It was my turn to do some work. Within the hour the woman was in a hospital gown, on the monitor, with a hormone drip flowing through her veins to get her contractions going. No husband or birth partner with her, so it was just me and her and here’s the thing – she was Moroccan. She couldn’t speak Spanish or English and I couldn’t speak Arabic, so we communicated with the odd hand gesture and the occasional smile or nod.
With the lights off I curled up on a chair next to the bed near to the monitor. In the dark all you could hear was the baby’s heart beat, and the woman quietly chanting what I guessed was a prayer? An affirmation? Something from the Quran? Whatever it was it sent me into a chilled out trance. I gave her the occasional smile, offered her some water now and again and squeezed her hand to hopefully reassure her all was well. No words. After a few hours things hotted up, her contractions got stronger, she rolled from side to side and her chanting got loader. Then suddenly she looked me right in the eye and said something to me in Arabic which I guessed was ‘it’s coming?’ I lifted up her sheet and there were signs that she was ready to give birth so I called the maternity assistants and we moved her into the ‘birthing room’. This wasn’t her first baby, she started pushing, she knew instinctively what to do. Just the odd smile and nod from me. I caught the baby and put him in her arms. All straight forward, no problems and within half an hour the maternity assistants had cleaned her up, the baby was feeding at the breast, and she was ready for the ward. As she was wheeled passed me on her bed she leaned out and grabbed my arm, she looked me intensely in the eye and held my gaze for a moment. She smiled and said something in Arabic which I guessed was ‘thank you’ and then she was gone.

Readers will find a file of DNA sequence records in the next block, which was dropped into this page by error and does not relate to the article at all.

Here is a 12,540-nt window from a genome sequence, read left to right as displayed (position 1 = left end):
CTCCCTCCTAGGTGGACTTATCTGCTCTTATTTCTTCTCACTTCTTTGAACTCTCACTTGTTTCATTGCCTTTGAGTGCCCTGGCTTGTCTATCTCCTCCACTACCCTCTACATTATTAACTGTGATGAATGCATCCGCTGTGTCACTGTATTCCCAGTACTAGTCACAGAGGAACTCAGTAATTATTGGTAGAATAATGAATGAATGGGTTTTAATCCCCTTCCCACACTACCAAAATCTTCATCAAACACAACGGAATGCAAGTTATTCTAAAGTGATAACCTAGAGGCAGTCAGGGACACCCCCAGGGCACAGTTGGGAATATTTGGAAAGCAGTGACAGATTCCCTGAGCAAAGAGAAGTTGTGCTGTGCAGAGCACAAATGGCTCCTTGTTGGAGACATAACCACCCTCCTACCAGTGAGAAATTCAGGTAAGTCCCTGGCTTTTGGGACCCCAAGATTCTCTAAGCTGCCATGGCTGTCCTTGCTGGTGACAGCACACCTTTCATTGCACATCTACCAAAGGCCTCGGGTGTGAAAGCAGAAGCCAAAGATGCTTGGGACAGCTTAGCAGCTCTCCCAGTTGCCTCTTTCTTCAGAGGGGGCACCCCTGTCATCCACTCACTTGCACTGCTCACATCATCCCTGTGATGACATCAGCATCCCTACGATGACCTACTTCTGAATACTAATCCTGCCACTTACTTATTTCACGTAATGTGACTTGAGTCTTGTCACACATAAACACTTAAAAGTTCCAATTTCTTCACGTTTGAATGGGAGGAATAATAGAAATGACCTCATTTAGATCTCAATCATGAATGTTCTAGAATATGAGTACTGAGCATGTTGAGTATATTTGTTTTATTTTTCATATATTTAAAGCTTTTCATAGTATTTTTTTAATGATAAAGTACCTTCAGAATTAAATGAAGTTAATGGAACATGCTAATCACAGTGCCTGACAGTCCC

You know where I’m going with all this…… a woman in labour with a midwife by her side. They barely spoke yet a baby was born. All was well, the woman seemed happy with her care. Maybe the fact that we couldn’t speak to each other meant that she could focus more on herself, and switch off the thinking part of her brain which allowed her to labour better? (AKA Hypnobirthing). Some of you reading this will probably think, Yeah but what if something had gone wrong? Where was her informed consent? What about the lengthy discussions about the pros and cons of induction and what research backs up the evidence and the guidelines? What about litigation??? blah blah blah! I don’t know. Everyone will have their opinions on what’s right and wrong, but what I do know is that I remember that night shift, I remember the whole ‘not talking thing’ and it felt right, it felt peaceful, and sometimes I wish there could be more days when there is just less talk.
Here’s me and the only other English midwife with our lovely boss. Looking more tanned and healthy than your average NHS midwife in the UK!